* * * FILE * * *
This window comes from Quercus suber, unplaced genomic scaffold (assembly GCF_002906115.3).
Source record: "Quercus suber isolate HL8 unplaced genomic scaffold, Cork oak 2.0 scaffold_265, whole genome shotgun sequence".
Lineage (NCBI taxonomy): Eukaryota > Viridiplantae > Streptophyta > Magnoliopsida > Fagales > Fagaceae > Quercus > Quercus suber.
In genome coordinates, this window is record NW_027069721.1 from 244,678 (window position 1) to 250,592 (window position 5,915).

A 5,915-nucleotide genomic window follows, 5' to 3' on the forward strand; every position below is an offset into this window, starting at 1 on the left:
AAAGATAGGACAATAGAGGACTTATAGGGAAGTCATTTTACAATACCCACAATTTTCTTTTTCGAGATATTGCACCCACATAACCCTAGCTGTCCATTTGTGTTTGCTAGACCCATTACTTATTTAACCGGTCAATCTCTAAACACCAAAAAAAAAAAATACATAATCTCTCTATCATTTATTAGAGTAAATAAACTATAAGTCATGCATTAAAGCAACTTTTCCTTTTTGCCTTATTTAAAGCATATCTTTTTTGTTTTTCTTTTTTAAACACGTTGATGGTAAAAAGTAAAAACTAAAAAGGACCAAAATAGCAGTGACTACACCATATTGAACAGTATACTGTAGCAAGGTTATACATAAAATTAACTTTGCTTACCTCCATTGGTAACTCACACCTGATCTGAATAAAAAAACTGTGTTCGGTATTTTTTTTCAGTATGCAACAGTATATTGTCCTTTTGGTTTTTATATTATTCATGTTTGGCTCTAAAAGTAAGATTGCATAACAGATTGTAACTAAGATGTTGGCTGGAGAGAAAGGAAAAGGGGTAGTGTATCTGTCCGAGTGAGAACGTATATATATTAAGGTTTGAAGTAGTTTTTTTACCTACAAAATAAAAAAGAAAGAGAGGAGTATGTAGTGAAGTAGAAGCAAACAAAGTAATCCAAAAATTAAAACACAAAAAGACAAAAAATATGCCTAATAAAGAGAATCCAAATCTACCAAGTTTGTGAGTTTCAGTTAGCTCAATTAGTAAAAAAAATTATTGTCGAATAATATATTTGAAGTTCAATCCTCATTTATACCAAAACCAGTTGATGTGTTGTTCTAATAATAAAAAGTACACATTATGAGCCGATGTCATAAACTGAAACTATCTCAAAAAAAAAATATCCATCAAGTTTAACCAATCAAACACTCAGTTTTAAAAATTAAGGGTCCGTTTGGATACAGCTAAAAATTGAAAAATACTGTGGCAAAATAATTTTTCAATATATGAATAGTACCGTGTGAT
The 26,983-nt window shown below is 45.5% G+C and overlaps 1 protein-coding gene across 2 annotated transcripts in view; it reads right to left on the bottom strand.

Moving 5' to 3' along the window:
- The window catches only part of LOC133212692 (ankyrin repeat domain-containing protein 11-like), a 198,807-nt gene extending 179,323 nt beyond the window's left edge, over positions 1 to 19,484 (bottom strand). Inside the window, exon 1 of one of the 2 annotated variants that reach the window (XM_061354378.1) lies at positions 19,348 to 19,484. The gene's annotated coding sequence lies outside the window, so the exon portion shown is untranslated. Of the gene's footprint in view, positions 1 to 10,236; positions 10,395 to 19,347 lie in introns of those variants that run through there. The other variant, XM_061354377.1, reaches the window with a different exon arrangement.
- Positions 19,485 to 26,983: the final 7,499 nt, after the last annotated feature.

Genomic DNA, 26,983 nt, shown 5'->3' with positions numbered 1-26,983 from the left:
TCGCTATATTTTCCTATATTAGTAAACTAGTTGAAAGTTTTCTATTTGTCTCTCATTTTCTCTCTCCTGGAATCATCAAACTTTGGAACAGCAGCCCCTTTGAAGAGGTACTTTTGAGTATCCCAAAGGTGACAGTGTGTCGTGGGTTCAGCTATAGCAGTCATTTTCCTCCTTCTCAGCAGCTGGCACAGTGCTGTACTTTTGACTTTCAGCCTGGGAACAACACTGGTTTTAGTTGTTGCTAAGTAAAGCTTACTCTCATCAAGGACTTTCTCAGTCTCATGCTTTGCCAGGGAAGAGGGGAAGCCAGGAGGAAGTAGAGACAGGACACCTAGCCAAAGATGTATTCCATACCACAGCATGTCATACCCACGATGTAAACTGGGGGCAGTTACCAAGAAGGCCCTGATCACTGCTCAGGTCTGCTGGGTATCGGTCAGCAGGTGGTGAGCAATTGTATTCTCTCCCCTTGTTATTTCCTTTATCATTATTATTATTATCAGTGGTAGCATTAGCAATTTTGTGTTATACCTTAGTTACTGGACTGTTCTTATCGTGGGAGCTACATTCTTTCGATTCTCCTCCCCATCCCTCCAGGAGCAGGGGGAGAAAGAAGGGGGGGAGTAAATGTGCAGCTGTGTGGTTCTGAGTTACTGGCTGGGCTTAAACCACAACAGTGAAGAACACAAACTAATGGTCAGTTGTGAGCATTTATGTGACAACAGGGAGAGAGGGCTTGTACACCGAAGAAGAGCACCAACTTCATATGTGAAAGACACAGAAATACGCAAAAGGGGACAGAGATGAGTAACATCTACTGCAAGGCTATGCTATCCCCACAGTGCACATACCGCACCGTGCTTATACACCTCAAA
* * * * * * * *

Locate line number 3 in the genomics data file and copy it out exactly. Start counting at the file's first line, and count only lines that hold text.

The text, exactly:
Lineage (NCBI taxonomy): Eukaryota > Viridiplantae > Streptophyta > Magnoliopsida > Fagales > Fagaceae > Quercus > Quercus suber.